Can you tell me about the 1903 museum expedition where this was collected? Did Brooklyn Museum do digs in pueblos or how did they acquire these?
Stewart Culin, an ethnographer and curator for the Brooklyn Museum, traveled to the Southwest and purchased many objects while there.
At time time, there were already some regulations on the purchase and excavation of Native American objects, both imposed by the United States Government (if the object was found on federal land) and through tribal authorities. Culin noted that objects of major significance were not for sale.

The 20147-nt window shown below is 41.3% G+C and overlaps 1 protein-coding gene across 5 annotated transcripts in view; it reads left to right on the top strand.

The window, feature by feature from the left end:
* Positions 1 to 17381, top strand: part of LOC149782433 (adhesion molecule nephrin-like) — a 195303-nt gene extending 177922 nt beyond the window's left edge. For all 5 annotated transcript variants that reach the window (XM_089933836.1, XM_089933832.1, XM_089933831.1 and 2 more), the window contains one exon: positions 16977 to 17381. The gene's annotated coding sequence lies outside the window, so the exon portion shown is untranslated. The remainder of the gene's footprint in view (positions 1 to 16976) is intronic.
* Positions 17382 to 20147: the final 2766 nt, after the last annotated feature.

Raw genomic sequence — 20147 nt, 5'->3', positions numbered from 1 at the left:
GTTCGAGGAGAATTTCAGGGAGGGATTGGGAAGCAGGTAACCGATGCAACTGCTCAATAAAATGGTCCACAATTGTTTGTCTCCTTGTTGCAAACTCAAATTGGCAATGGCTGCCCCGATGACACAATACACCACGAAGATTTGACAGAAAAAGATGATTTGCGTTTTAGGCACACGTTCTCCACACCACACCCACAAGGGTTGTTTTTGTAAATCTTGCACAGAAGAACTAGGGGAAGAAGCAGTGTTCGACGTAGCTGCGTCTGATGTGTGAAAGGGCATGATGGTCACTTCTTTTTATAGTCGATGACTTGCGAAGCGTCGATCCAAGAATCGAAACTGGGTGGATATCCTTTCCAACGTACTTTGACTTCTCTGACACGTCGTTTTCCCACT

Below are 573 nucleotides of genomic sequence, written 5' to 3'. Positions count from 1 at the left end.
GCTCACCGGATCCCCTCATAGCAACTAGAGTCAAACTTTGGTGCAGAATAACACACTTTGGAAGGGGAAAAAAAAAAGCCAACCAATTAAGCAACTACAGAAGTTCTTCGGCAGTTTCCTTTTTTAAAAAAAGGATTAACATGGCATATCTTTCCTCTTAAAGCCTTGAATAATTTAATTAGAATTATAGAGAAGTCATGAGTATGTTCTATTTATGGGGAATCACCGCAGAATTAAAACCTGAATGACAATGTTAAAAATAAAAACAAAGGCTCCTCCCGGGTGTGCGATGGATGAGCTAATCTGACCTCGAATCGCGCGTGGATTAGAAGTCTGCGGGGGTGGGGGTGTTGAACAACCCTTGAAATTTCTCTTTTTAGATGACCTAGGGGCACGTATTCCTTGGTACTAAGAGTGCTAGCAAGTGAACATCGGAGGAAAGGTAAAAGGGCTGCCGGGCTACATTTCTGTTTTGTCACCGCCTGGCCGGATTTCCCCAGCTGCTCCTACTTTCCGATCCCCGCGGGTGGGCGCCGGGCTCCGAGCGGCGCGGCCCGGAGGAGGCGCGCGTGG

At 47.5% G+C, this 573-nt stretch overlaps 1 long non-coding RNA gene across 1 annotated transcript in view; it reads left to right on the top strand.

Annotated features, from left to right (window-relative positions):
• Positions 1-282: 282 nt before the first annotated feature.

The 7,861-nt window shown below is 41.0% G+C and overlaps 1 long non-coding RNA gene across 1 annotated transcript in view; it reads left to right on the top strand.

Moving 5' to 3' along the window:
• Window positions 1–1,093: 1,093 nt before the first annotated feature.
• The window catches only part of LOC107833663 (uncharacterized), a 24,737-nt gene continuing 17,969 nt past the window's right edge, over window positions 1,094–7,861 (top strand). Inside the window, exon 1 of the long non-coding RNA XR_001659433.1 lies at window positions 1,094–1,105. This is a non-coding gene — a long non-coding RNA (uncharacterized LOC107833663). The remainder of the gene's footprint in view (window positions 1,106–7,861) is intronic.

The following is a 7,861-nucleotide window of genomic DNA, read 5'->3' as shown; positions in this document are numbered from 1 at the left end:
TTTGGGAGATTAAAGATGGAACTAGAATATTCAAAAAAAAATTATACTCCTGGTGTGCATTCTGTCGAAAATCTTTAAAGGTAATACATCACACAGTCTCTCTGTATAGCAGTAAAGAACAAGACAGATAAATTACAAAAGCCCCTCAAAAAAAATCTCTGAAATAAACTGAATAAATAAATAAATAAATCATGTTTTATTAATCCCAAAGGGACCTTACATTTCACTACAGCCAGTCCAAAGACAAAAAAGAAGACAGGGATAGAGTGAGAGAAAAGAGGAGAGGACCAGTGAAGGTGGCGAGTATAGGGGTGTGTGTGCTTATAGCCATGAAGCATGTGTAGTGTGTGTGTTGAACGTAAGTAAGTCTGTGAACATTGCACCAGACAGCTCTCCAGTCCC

The Museum today fully complies with North American Graves Protection and Repatriation Act (NAGPRA) and tribal authorities/governments
in relation to our Native North American collections.
Is there a cultural significance to the zig zags or are they purely aesthetic?
It's theorized that the lines may be a reference to water and the color turquoise. Water was, of course, an important resource in the dry climates of the American Southwest.
As with any design motif, there is an aesthetic component to it. Take, for example how the artist adapted the cross hatching to fit the shape of the ladle. It's really quite beautiful, I think!